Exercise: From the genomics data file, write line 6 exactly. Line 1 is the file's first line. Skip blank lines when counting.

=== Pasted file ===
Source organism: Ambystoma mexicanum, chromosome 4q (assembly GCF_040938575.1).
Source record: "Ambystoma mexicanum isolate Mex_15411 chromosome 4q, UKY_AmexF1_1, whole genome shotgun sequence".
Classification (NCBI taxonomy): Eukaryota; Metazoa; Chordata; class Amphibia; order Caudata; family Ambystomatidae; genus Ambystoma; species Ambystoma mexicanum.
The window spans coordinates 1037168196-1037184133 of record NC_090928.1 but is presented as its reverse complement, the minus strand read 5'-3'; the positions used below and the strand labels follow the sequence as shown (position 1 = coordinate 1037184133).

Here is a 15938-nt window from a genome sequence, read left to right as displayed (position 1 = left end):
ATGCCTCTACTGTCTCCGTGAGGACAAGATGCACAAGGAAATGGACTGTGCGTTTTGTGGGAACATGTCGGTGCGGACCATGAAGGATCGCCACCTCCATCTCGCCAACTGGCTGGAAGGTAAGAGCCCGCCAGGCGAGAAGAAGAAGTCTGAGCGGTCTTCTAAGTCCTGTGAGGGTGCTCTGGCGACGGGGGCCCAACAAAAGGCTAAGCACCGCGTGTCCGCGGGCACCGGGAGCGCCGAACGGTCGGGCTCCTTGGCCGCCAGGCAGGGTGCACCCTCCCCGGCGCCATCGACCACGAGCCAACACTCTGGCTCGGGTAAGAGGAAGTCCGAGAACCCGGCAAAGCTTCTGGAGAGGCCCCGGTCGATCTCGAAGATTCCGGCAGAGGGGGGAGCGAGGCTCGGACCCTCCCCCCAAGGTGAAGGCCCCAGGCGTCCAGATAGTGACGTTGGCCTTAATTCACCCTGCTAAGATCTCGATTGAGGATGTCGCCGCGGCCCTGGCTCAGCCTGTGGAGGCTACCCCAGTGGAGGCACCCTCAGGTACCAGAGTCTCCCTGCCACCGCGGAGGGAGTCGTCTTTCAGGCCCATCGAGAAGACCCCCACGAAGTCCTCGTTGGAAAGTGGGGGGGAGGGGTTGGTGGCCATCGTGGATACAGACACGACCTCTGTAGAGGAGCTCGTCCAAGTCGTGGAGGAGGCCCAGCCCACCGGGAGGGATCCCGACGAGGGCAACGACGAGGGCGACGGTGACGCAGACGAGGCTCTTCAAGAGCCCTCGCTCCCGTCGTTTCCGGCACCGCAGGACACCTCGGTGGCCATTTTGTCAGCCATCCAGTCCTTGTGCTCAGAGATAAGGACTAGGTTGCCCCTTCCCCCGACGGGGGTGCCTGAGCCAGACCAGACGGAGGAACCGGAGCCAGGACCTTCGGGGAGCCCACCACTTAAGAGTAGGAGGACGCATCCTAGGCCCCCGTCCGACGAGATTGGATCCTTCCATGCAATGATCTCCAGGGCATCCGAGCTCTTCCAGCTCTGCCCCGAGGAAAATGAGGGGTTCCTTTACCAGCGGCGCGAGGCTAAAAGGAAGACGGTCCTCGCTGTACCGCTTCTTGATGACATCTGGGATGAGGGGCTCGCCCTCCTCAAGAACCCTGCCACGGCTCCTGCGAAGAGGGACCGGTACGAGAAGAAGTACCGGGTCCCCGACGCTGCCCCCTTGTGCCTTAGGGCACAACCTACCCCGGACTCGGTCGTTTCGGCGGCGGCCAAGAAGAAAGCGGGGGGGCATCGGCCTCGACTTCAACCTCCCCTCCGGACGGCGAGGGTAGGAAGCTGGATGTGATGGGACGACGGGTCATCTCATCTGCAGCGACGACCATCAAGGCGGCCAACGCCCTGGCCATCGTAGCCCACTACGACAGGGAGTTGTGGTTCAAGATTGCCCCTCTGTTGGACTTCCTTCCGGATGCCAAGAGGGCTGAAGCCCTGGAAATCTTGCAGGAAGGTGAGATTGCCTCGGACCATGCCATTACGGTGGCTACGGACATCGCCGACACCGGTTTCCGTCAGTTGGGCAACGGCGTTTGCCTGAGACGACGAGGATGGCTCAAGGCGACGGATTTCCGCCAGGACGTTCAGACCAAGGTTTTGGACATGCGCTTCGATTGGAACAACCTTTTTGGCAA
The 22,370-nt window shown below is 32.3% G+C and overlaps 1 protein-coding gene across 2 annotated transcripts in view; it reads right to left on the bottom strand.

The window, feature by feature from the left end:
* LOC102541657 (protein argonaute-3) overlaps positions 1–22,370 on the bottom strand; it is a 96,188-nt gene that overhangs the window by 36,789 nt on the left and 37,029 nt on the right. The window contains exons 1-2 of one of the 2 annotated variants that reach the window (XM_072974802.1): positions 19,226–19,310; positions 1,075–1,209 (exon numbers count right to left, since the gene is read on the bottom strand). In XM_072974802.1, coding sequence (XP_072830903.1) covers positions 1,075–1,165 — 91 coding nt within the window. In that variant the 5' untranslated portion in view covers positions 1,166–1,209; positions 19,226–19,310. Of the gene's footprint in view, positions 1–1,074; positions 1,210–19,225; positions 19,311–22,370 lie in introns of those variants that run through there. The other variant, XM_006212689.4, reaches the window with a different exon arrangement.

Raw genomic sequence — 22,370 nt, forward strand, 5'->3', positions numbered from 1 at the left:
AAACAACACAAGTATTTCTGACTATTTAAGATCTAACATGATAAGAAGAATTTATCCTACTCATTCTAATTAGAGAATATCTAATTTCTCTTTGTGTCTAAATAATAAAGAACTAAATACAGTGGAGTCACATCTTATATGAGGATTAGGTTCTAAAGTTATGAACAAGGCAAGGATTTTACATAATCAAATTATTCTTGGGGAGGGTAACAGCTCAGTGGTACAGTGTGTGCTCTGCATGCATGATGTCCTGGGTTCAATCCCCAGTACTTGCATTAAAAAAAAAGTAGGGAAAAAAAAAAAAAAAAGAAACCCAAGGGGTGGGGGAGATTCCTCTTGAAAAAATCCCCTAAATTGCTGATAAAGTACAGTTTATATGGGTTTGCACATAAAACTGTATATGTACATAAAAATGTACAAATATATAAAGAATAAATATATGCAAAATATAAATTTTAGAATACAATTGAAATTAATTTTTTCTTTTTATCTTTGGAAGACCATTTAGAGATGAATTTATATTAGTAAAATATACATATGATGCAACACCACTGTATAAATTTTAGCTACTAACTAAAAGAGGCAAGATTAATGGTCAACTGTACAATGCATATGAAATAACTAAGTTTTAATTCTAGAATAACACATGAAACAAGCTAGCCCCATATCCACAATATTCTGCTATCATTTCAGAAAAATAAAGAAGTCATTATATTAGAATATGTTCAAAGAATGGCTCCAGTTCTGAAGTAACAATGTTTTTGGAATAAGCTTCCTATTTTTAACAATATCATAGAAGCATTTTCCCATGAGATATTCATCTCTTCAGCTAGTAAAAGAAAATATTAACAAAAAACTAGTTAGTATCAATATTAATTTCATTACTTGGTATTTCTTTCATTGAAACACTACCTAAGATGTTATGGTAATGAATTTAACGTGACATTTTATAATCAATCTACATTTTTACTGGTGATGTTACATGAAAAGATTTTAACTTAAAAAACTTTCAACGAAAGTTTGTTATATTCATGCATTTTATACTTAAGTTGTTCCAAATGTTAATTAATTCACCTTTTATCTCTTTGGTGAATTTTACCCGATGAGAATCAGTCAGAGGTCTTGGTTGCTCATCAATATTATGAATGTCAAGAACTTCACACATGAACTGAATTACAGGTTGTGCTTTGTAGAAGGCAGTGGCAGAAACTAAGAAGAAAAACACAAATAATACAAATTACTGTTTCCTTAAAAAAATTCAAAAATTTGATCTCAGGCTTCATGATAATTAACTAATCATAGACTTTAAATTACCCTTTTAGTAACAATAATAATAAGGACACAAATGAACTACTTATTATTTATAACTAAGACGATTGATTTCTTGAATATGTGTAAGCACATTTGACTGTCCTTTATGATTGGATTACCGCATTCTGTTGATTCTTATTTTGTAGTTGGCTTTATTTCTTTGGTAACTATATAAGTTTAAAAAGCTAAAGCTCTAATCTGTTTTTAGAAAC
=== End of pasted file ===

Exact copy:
ATGCCTCTACTGTCTCCGTGAGGACAAGATGCACAAGGAAATGGACTGTGCGTTTTGTGGGAACATGTCGGTGCGGACCATGAAGGATCGCCACCTCCATCTCGCCAACTGGCTGGAAGGTAAGAGCCCGCCAGGCGAGAAGAAGAAGTCTGAGCGGTCTTCTAAGTCCTGTGAGGGTGCTCTGGCGACGGGGGCCCAACAAAAGGCTAAGCACCGCGTGTCCGCGGGCACCGGGAGCGCCGAACGGTCGGGCTCCTTGGCCGCCAGGCAGGGTGCACCCTCCCCGGCGCCATCGACCACGAGCCAACACTCTGGCTCGGGTAAGAGGAAGTCCGAGAACCCGGCAAAGCTTCTGGAGAGGCCCCGGTCGATCTCGAAGATTCCGGCAGAGGGGGGAGCGAGGCTCGGACCCTCCCCCCAAGGTGAAGGCCCCAGGCGTCCAGATAGTGACGTTGGCCTTAATTCACCCTGCTAAGATCTCGATTGAGGATGTCGCCGCGGCCCTGGCTCAGCCTGTGGAGGCTACCCCAGTGGAGGCACCCTCAGGTACCAGAGTCTCCCTGCCACCGCGGAGGGAGTCGTCTTTCAGGCCCATCGAGAAGACCCCCACGAAGTCCTCGTTGGAAAGTGGGGGGGAGGGGTTGGTGGCCATCGTGGATACAGACACGACCTCTGTAGAGGAGCTCGTCCAAGTCGTGGAGGAGGCCCAGCCCACCGGGAGGGATCCCGACGAGGGCAACGACGAGGGCGACGGTGACGCAGACGAGGCTCTTCAAGAGCCCTCGCTCCCGTCGTTTCCGGCACCGCAGGACACCTCGGTGGCCATTTTGTCAGCCATCCAGTCCTTGTGCTCAGAGATAAGGACTAGGTTGCCCCTTCCCCCGACGGGGGTGCCTGAGCCAGACCAGACGGAGGAACCGGAGCCAGGACCTTCGGGGAGCCCACCACTTAAGAGTAGGAGGACGCATCCTAGGCCCCCGTCCGACGAGATTGGATCCTTCCATGCAATGATCTCCAGGGCATCCGAGCTCTTCCAGCTCTGCCCCGAGGAAAATGAGGGGTTCCTTTACCAGCGGCGCGAGGCTAAAAGGAAGACGGTCCTCGCTGTACCGCTTCTTGATGACATCTGGGATGAGGGGCTCGCCCTCCTCAAGAACCCTGCCACGGCTCCTGCGAAGAGGGACCGGTACGAGAAGAAGTACCGGGTCCCCGACGCTGCCCCCTTGTGCCTTAGGGCACAACCTACCCCGGACTCGGTCGTTTCGGCGGCGGCCAAGAAGAAAGCGGGGGGGCATCGGCCTCGACTTCAACCTCCCCTCCGGACGGCGAGGGTAGGAAGCTGGATGTGATGGGACGACGGGTCATCTCATCTGCAGCGACGACCATCAAGGCGGCCAACGCCCTGGCCATCGTAGCCCACTACGACAGGGAGTTGTGGTTCAAGATTGCCCCTCTGTTGGACTTCCTTCCGGATGCCAAGAGGGCTGAAGCCCTGGAAATCTTGCAGGAAGGTGAGATTGCCTCGGACCATGCCATTACGGTGGCTACGGACATCGCCGACACCGGTTTCCGTCAGTTGGGCAACGGCGTTTGCCTGAGACGACGAGGATGGCTCAAGGCGACGGATTTCCGCCAGGACGTTCAGACCAAGGTTTTGGACATGCGCTTCGATTGGAACAACCTTTTTGGCAA